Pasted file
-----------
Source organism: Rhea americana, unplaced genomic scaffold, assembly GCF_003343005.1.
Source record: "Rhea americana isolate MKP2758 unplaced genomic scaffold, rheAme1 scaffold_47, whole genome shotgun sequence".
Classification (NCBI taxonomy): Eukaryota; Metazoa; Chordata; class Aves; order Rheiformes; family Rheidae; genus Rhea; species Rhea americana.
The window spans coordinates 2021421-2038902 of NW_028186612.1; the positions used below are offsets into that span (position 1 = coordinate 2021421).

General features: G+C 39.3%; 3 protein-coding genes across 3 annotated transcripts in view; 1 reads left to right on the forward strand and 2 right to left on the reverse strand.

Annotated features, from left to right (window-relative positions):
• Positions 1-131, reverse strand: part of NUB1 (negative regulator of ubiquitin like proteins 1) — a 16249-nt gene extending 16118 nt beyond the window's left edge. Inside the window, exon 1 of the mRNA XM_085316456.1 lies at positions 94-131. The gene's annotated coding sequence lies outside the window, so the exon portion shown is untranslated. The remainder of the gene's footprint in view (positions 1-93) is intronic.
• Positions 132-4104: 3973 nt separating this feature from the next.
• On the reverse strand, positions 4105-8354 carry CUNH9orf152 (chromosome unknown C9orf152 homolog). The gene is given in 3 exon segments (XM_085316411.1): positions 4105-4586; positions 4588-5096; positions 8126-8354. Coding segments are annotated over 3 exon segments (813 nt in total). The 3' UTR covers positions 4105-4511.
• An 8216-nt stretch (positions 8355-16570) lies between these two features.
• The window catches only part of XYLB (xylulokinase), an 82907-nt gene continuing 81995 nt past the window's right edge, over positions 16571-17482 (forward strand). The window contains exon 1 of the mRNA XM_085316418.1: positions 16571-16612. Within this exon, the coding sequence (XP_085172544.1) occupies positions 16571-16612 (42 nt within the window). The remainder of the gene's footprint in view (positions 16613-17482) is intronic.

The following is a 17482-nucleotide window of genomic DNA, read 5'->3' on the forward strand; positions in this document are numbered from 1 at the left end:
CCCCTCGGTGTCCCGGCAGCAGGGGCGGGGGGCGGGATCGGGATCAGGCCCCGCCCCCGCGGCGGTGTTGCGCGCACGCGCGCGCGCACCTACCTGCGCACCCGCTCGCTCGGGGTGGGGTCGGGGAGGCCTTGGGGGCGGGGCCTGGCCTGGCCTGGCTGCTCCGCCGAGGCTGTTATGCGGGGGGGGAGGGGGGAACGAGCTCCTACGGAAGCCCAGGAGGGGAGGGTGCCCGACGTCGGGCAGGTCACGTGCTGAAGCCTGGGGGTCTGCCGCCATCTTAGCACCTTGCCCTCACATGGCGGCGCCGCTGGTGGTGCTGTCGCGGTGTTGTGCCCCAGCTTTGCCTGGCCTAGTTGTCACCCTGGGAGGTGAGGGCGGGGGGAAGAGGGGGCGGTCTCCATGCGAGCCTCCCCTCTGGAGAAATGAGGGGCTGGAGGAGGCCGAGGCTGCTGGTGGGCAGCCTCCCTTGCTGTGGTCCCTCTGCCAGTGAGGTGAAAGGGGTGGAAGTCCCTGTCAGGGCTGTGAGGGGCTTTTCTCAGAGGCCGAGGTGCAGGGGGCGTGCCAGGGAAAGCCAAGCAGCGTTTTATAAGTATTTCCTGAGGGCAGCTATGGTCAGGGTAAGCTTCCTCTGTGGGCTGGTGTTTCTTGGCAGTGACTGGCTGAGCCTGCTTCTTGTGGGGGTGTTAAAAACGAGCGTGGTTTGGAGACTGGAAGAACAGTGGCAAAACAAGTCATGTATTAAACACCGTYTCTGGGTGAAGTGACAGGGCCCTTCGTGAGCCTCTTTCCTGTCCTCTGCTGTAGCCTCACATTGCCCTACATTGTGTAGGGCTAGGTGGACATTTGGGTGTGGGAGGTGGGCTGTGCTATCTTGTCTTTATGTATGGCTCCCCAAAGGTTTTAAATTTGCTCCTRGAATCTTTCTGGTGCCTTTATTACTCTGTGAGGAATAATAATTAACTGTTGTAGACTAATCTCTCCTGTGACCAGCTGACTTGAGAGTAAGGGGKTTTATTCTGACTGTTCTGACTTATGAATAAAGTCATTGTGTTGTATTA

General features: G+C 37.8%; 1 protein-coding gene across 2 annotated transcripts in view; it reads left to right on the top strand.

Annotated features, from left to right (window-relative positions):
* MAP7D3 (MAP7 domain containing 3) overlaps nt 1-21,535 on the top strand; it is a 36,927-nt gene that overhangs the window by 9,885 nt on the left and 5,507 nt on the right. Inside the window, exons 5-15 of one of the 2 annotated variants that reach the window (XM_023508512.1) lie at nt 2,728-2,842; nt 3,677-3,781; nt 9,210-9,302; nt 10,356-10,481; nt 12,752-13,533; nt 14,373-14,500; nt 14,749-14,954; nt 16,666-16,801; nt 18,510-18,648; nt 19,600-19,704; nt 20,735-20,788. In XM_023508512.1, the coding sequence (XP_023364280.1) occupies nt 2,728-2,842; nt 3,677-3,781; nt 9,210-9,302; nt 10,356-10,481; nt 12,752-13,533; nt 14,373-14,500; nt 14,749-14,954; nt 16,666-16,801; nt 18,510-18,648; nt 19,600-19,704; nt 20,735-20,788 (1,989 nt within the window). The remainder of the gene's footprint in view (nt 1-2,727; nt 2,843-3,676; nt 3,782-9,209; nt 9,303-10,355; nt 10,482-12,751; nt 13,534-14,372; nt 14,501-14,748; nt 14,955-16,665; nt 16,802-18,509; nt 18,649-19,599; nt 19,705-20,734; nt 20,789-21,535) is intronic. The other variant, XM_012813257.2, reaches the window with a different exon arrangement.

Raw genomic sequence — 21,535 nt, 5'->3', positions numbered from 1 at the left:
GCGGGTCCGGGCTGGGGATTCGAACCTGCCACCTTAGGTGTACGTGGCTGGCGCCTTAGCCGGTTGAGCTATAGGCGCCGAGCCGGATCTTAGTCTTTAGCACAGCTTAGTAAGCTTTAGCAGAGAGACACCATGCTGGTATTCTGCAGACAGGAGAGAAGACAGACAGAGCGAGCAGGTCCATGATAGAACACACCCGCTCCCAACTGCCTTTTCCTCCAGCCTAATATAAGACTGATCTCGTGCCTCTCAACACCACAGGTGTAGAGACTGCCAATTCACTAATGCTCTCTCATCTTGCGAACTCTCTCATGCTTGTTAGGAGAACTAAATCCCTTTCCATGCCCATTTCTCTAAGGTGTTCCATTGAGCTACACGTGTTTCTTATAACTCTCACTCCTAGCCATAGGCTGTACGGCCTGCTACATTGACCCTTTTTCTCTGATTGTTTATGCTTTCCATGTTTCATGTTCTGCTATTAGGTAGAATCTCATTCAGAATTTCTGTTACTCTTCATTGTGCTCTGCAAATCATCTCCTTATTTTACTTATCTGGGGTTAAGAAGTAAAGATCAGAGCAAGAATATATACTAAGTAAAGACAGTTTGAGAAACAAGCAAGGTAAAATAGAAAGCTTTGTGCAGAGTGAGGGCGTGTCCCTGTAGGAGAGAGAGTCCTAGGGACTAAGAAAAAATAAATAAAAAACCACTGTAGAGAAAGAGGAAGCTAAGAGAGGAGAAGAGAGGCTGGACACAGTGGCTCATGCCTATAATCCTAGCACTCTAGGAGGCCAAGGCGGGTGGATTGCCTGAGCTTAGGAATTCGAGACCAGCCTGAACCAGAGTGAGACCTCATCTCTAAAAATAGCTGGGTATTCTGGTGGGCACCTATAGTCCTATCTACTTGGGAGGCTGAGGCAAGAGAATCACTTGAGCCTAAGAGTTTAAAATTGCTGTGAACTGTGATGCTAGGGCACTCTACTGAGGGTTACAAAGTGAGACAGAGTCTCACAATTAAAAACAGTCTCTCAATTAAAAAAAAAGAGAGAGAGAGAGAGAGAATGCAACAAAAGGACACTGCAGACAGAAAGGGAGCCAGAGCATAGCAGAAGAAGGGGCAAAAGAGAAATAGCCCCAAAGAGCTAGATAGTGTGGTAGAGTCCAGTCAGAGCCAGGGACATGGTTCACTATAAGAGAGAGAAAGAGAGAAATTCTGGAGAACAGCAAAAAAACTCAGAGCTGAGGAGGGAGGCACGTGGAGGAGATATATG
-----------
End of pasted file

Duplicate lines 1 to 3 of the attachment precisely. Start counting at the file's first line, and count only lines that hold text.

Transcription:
Source organism: Rhea americana, unplaced genomic scaffold, assembly GCF_003343005.1.
Source record: "Rhea americana isolate MKP2758 unplaced genomic scaffold, rheAme1 scaffold_47, whole genome shotgun sequence".
Classification (NCBI taxonomy): Eukaryota; Metazoa; Chordata; class Aves; order Rheiformes; family Rheidae; genus Rhea; species Rhea americana.